*non-negativity preservation for all numbers of partition (q≤*2(2*−√*

2)) is more restrictive
*than the above exact condition of the discrete maximum norm contractivity.*

Hence, we can summarize the results as follows.

11We attract attention, that, inspite of the previous notation in (2.3.67) and later, here the matrixK0

does not depend on ∆t and*h.*

12John Crank (1915 - 2006) originally worked in industry on the modelling and numerical solution of diffusion in polymers. In 1943, working with Phyllis Nicolson (1917-1968) on finite difference methods for the time dependent heat equation, he proposed the Crank-Nicolson method which has been incorporated universally in the solving of time-dependent problems since then. Their first result on this method was published in [29].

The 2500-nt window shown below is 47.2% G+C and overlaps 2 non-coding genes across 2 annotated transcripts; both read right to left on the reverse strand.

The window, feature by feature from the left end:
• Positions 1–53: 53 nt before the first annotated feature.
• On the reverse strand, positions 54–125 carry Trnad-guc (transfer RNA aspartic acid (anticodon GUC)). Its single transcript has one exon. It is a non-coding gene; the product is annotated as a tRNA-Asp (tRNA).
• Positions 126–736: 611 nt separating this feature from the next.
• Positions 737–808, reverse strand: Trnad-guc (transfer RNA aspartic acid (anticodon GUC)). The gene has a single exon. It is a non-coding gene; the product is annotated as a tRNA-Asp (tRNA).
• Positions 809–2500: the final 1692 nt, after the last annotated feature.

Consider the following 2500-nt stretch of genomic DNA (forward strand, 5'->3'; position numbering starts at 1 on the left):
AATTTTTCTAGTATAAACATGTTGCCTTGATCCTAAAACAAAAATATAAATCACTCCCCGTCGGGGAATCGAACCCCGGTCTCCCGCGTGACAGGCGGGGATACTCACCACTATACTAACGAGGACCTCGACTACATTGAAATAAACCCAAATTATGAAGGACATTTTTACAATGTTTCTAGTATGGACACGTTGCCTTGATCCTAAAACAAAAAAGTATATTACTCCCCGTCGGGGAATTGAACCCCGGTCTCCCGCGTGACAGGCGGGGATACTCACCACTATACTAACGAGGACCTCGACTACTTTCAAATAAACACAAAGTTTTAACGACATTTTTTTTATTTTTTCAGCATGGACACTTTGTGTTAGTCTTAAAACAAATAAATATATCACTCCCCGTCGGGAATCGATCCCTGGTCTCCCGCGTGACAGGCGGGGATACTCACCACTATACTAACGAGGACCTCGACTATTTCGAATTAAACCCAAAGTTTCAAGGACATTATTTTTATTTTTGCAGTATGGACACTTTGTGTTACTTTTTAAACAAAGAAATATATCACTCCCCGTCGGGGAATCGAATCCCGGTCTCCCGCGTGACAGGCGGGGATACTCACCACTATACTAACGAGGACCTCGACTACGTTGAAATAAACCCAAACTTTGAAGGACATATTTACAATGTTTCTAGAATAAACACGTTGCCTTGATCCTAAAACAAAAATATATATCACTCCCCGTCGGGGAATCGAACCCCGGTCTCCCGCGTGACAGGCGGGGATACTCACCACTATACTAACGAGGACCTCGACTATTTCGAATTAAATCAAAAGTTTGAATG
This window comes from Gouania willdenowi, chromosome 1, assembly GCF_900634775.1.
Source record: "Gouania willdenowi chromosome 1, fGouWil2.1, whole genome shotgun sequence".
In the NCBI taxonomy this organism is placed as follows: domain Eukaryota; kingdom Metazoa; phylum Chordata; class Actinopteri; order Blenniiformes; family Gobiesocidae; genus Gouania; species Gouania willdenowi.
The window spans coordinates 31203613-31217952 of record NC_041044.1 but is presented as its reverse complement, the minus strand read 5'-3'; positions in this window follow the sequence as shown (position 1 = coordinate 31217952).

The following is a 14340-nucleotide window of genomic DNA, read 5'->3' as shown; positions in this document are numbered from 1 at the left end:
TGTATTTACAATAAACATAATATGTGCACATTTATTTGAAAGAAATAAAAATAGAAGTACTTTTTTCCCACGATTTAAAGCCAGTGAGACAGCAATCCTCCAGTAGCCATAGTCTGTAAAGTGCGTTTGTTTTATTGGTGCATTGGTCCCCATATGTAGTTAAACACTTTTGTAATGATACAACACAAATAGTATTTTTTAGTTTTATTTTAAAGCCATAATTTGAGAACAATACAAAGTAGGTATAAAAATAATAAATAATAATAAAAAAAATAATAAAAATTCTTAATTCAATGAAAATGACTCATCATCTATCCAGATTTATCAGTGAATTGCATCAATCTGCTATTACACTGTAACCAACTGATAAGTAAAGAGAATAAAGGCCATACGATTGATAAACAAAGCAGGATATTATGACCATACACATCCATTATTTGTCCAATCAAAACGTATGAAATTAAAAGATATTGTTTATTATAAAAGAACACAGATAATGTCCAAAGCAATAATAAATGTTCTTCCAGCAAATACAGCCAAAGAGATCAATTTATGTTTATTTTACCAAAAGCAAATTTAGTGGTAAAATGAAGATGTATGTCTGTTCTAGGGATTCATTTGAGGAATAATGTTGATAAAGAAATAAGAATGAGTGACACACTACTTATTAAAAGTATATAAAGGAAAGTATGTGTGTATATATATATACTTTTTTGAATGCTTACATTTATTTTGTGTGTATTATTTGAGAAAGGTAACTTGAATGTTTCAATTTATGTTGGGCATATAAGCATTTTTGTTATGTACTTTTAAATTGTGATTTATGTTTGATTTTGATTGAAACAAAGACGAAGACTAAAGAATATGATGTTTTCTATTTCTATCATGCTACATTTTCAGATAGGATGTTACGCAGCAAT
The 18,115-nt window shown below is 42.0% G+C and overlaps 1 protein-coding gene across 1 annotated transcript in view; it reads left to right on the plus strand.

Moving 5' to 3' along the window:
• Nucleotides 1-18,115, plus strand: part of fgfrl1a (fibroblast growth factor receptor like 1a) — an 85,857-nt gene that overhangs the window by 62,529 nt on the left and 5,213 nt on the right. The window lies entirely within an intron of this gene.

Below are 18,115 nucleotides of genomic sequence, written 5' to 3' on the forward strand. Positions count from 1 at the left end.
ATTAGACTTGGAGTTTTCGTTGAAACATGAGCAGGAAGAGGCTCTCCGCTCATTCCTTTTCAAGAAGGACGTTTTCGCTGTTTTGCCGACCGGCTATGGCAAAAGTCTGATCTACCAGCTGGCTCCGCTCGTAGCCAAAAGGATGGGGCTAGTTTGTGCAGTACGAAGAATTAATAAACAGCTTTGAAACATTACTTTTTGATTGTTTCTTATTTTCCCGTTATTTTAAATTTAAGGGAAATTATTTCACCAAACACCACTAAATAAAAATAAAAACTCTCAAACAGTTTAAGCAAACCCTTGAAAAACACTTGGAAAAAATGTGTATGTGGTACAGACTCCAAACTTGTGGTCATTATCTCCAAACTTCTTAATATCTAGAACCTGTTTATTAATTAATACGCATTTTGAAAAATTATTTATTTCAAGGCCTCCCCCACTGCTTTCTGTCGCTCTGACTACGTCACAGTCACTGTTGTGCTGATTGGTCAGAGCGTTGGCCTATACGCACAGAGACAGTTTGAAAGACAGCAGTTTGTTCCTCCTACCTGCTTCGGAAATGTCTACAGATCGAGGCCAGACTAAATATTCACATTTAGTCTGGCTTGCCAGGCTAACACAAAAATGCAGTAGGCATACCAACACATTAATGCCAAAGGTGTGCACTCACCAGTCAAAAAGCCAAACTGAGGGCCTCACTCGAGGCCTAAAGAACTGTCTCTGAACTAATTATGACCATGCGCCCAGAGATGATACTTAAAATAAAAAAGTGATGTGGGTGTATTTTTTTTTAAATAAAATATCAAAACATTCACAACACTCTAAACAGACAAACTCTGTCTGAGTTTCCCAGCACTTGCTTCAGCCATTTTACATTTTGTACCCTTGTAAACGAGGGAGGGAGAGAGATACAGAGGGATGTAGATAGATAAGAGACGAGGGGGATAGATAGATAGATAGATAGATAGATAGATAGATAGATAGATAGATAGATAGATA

Theorem 2.4.3 *The finite difference Crank-Nicolson mesh operator, which corresponds*
*to the one-dimensional continuous differential operator* *L* *in* (2.3.81), has the following
*qualitative properties:*

*•* *It satisfies the discrete strong maximum principle (and hence all other qualitative*
*properties) for any number of the uniform space partition if and only if the condition*
*q∈*(0,1] *holds.*

*•* *It satisfies the discrete strong maximum principle (and hence all other qualitative*
*properties) for a sufficiently large number of the uniform space partition if and only*
*if the condition* *q∈*(0,2(2*−√*

2)] *holds.*

*•* *For the values* *q* *∈*(0,1.5] *it is contractive in the maximum norm.*

In the sequel, we analyze the qualitative behaviour of the operator “after the death”, i.e.,
in the case *q >*1.5.